Film Review – Scotch: The Golden Dram

I’m the first to admit that I’m not a fan of whisky. My first encounter involved half a bottle of Bell’s and I’m never really recovered. I will say, like the single malts readily available on the market today, my antipathy has mellowed over the years. My last dram was at the highest point on Skye during an Atlantic storm and it tasted like heaven. Scotch whisky has become one of the most popular tippled around the globe and attracts thousands of tourists to Scotland every year.

Scotch: The Golden Dram, the new documentary from Andrew Peat, tells the story of how and why Scotland became the centre of the world for whisky drinkers. There are over two hundred active distilleries in the country. Islay, despite being only twenty-five miles long, has eight. This is where Peat’s film finds its heart. Jim McEwan is undoubtedly the star of this movie. With over fifty years of experience, the master distiller took over a failing business in the Inner Hebrides and produced an award-winning blend.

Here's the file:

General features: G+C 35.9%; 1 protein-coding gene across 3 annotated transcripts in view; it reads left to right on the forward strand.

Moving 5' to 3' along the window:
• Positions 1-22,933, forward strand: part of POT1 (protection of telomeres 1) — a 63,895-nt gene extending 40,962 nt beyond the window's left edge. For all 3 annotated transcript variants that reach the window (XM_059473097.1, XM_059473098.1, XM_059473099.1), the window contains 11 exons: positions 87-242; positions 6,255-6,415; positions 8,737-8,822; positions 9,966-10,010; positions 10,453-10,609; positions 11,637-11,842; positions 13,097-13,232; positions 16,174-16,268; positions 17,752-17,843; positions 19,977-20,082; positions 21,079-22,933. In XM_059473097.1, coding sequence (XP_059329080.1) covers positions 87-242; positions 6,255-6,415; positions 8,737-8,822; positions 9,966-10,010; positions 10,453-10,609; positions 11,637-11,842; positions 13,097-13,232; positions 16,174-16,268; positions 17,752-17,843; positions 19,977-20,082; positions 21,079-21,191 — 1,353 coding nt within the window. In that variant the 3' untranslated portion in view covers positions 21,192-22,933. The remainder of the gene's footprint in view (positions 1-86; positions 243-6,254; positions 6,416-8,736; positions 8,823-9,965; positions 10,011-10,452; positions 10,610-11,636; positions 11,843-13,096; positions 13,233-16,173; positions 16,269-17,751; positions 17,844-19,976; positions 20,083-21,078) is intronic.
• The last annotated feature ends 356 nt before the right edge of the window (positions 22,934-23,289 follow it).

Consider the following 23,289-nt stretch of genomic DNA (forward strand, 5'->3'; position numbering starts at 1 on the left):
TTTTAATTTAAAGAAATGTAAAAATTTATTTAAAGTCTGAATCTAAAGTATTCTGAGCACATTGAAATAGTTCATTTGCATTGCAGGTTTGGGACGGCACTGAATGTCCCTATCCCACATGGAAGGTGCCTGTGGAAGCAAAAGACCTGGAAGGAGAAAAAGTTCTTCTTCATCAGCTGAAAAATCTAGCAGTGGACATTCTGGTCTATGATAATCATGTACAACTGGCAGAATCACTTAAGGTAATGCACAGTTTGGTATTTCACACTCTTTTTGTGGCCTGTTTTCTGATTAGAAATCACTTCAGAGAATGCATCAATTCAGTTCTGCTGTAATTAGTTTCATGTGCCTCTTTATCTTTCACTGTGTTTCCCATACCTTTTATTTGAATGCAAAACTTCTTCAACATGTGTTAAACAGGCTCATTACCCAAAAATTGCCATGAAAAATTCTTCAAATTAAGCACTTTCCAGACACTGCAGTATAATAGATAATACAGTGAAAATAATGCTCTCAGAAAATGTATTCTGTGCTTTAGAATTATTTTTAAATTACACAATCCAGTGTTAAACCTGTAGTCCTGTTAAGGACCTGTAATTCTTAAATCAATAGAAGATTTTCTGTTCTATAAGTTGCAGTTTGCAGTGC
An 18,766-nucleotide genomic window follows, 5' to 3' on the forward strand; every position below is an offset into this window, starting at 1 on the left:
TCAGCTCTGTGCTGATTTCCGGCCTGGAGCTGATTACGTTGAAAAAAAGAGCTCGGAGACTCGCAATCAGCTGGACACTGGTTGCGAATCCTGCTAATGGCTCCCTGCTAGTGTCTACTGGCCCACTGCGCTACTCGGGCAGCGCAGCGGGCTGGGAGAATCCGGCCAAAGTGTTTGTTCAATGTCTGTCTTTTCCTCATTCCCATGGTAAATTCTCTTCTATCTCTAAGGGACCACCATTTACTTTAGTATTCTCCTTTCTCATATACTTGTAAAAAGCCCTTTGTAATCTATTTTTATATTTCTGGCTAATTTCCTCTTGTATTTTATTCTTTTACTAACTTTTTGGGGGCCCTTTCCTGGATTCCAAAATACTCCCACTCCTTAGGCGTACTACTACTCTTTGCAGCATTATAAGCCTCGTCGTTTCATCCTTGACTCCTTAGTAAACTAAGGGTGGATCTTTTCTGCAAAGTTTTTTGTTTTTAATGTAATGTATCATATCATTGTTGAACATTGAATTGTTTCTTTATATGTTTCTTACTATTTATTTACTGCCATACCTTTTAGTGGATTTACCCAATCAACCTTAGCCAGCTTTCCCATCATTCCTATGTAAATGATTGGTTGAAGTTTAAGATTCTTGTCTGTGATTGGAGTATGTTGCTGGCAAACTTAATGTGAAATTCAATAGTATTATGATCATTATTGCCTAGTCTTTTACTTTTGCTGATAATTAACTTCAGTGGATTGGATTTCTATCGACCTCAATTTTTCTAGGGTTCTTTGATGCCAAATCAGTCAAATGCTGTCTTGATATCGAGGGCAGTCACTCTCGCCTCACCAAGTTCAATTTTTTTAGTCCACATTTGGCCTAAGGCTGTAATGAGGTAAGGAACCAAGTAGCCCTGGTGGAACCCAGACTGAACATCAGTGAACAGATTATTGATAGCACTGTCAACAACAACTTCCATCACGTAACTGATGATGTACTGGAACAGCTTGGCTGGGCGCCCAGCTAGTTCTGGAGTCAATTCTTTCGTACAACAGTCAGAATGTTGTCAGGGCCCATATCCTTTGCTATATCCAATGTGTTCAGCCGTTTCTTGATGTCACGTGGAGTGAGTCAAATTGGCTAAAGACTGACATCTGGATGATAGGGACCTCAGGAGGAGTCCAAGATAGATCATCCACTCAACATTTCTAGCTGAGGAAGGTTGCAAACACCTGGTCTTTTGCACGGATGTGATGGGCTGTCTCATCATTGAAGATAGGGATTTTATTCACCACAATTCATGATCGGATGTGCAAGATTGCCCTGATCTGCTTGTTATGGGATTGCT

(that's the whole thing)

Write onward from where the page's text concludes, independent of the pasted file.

Scotch: The Golden Dram is the ultimate documentary for lovers of Scotch whisky. Whilst Peat takes a standard talking-heads approach to filming, the enthusiasm and love everyone has for the ‘water of life’ shines through. If you’re not careful, their enthusiasm is liable to infect you too. By the end you’ll find yourself with an insatiable urge to partake in a dram or two in the Scottish wilds.

Scotch: The Golden Dram is in cinemas from 8 March.

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